|Publication number||US4560883 A|
|Application number||US 06/480,662|
|Publication date||Dec 24, 1985|
|Filing date||Mar 31, 1983|
|Priority date||Sep 1, 1982|
|Also published as||DE3245655A1, DE3322071A1, DE8317832U1, EP0104466A1, US4595838, WO1984000897A1|
|Publication number||06480662, 480662, US 4560883 A, US 4560883A, US-A-4560883, US4560883 A, US4560883A|
|Inventors||Johann J. Kerschgens|
|Original Assignee||Kerschgens Johann Josef|
|Export Citation||BiBTeX, EndNote, RefMan|
|Patent Citations (5), Referenced by (28), Classifications (17), Legal Events (3)|
|External Links: USPTO, USPTO Assignment, Espacenet|
The present invention relates in general to a source of ultraviolet radiation and in particular to a method of and device for changing or adjusting the intensity and effects of ultraviolet radiation.
Ultraviolet radiation, in the following text referred to a UV-radiation, is divided according to its wavelengths into UVA-, UVB- and UVC radiation bands. The UVA band has a wavelength between 315 and 400 nl and its share in the sunlight amounts to about 5%. The UVB radiation band has a wavelength from 280 to 315 nm and in the European geographical latitudes constitutes about 0.04 to 0.12% of sunlight. The UVC radiation band has its wavelengths in the range between 200 and 280 nm which even if emitted by sun, are blocked by the earth's atmosphere.
The effect of UV radiation is manysided. For example, human skin becomes tanned in response to the exposure of UVB- and UVA radiation. The UVC radiation generates ozone in the atmosphere and in addition, destroys microorganisms such as bacteria, viruses, spores, yeast, algaes, protozoa and mold fungi. In the human skin, UVC radiation produces histamin, causing sunburn, and destroys bacteria which interfere with regulation of fatty films. The radiation therapy employs UV radiation for healing purposes, and in photochemistry the UV radiation enhances chemical reactions.
In utilizing UV radiation, different types of radiation sources and irradiation devices have been developed in order to transmit the desired radiation band such as UVA- and/or UVB, or UVC radiation band. The intensity of radiation and the wavelength range generated in such prior-art devices is normally constant. Of course, the intensity can be adjusted by conventional filters or by electrical means, for example, by switching on or off individual radiation sources when the device includes a plurality of light sources transmitting at different wavelengths. This dosing capability for controlling the time of irradiation however is in most cases insufficient especially when it is desired to adjust the exposure or dose to skin conditions of individual patients. For example, the sensitivity of different parts of the human body to radiation is not uniform. While abdomen, breast or back can withstand 75 to 100% of a certain dose of irradiation, the sensitivity of the lower arm or of the surface of the shinbone can tolerate only 25% of this dose. Moreover, the permissible dose depends on age, on hair color, on sex and other constitutional and racial peculiarities as well as on year's season and condition of toners of the vegetative nervous system. At present time, the dosimetry is based on the generation of erythrism, that means it is concerned with the sensitivity of human skin defining a maximum sensitivity at 296.7 nm (finsen). The measure for effectiveness of the radiation relates to a fictitious "average person" so that the individual dose must be ascertained empirically. The same considerations are valid in dosing radiation for photochemical and the like processes in which UV radiation is used.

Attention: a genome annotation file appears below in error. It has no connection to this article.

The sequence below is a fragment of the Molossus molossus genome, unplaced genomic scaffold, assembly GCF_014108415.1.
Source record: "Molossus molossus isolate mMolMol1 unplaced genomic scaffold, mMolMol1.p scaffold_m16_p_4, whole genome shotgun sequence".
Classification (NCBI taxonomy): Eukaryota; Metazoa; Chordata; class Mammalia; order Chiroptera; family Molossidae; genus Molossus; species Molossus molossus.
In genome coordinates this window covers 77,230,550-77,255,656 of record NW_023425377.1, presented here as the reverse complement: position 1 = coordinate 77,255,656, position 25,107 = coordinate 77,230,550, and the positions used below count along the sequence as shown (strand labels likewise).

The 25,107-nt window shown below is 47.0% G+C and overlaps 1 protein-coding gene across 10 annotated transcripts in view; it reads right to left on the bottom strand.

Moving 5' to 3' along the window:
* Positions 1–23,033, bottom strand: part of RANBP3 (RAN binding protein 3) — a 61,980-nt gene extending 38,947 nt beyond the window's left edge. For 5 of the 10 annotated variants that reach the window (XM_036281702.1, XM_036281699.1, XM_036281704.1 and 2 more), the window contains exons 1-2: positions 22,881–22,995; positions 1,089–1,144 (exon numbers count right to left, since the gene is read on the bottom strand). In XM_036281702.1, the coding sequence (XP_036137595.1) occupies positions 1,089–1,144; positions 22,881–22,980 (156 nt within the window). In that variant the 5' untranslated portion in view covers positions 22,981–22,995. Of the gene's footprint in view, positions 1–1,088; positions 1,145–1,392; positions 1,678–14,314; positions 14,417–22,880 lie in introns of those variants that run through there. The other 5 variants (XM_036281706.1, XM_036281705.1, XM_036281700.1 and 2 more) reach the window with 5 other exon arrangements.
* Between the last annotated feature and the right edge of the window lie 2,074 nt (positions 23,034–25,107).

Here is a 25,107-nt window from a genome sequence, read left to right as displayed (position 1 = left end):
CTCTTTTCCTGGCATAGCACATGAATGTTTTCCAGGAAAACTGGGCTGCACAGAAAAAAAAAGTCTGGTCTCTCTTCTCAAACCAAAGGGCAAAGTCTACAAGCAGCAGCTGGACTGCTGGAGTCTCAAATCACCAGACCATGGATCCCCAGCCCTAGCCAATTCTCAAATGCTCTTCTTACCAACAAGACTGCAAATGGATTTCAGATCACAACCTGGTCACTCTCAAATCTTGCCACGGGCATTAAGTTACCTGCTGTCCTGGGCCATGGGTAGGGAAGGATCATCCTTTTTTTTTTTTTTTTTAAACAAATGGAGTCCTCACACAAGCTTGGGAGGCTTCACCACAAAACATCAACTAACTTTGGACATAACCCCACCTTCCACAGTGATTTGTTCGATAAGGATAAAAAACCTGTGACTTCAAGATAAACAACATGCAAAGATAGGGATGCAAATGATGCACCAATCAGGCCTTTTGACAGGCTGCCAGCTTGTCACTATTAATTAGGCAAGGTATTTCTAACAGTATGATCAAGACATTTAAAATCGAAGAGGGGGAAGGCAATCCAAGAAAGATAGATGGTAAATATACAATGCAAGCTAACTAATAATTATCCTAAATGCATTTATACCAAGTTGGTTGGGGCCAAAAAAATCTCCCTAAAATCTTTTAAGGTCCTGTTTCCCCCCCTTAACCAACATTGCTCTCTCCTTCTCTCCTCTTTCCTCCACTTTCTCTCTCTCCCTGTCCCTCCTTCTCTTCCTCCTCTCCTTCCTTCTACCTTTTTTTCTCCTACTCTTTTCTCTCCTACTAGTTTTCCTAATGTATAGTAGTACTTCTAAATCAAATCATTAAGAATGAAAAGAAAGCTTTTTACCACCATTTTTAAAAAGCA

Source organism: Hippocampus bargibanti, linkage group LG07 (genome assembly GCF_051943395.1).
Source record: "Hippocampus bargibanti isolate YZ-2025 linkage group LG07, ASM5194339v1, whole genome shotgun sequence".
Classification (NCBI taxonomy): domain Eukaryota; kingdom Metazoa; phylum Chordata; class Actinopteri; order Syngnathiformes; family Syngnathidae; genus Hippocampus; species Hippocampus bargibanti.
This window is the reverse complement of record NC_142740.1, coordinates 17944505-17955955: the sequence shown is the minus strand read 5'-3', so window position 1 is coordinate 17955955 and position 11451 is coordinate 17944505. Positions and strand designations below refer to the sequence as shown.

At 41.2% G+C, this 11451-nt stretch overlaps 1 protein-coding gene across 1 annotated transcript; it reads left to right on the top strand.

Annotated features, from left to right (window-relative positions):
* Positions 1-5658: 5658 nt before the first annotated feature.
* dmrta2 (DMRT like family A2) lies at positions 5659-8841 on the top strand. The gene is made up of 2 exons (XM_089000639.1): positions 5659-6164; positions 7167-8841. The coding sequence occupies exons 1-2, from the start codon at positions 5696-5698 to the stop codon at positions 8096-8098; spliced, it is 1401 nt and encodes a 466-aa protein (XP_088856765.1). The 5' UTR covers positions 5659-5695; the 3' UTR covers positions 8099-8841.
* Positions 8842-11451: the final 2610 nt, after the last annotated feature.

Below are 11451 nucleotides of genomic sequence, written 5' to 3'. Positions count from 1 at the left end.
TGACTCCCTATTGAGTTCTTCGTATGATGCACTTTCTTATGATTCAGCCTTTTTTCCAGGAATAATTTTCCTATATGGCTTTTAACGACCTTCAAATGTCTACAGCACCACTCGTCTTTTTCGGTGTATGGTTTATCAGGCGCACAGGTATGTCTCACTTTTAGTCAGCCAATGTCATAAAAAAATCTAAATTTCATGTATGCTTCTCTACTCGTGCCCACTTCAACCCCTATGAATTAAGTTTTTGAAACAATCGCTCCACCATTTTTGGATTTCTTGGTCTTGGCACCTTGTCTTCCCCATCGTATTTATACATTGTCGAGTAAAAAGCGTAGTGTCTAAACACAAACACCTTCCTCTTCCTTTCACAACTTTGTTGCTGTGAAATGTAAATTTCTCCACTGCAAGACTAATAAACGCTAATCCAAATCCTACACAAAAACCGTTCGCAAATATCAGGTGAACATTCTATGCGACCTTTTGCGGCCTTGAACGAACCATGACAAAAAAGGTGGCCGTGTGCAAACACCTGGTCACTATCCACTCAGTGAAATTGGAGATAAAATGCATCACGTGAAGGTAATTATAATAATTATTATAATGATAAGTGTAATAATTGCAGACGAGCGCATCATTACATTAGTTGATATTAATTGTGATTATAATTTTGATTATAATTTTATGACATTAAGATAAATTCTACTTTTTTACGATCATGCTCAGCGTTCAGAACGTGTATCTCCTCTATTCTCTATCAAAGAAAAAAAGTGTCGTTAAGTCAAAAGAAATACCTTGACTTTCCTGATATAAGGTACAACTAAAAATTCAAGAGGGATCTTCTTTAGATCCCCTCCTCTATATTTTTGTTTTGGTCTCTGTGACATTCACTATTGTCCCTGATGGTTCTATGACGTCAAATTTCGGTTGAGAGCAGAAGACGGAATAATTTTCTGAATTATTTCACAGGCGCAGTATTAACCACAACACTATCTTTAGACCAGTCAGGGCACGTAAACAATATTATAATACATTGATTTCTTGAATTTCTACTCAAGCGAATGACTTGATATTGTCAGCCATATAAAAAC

In known phototherapy apparatuses or solaria, the intensity of radiation (radiation strength in finses) is adjustable by varying the number of active radiations and their mutual arrangement, by adjusting the distance from the plane of radiation, and by varying exposure time. In addition, it is known to employ filters for absorbing certain wavelengths, the effect of which may be harmful. Furthermore, large area solaria have been developed which permit the irradiation of the whole body of a patient, whereby the distribution of intensity of radiation is adjusted to different sensitivities of various parts of the patient's body. This known intensity adjustment is attainable by the application of different filters and/or radiation sources transmitting at different intensities or wavelengths. Such diversified radiation sources are arranged in the radiation plane of the apparatus according to the outlines of the body to be irradiated. This solution however, is suitable for relatively small transmitting distances only, for example when the spacing between the source and the object to be irradiated is smaller than one meter but even in this case the results are not completely satisfactory.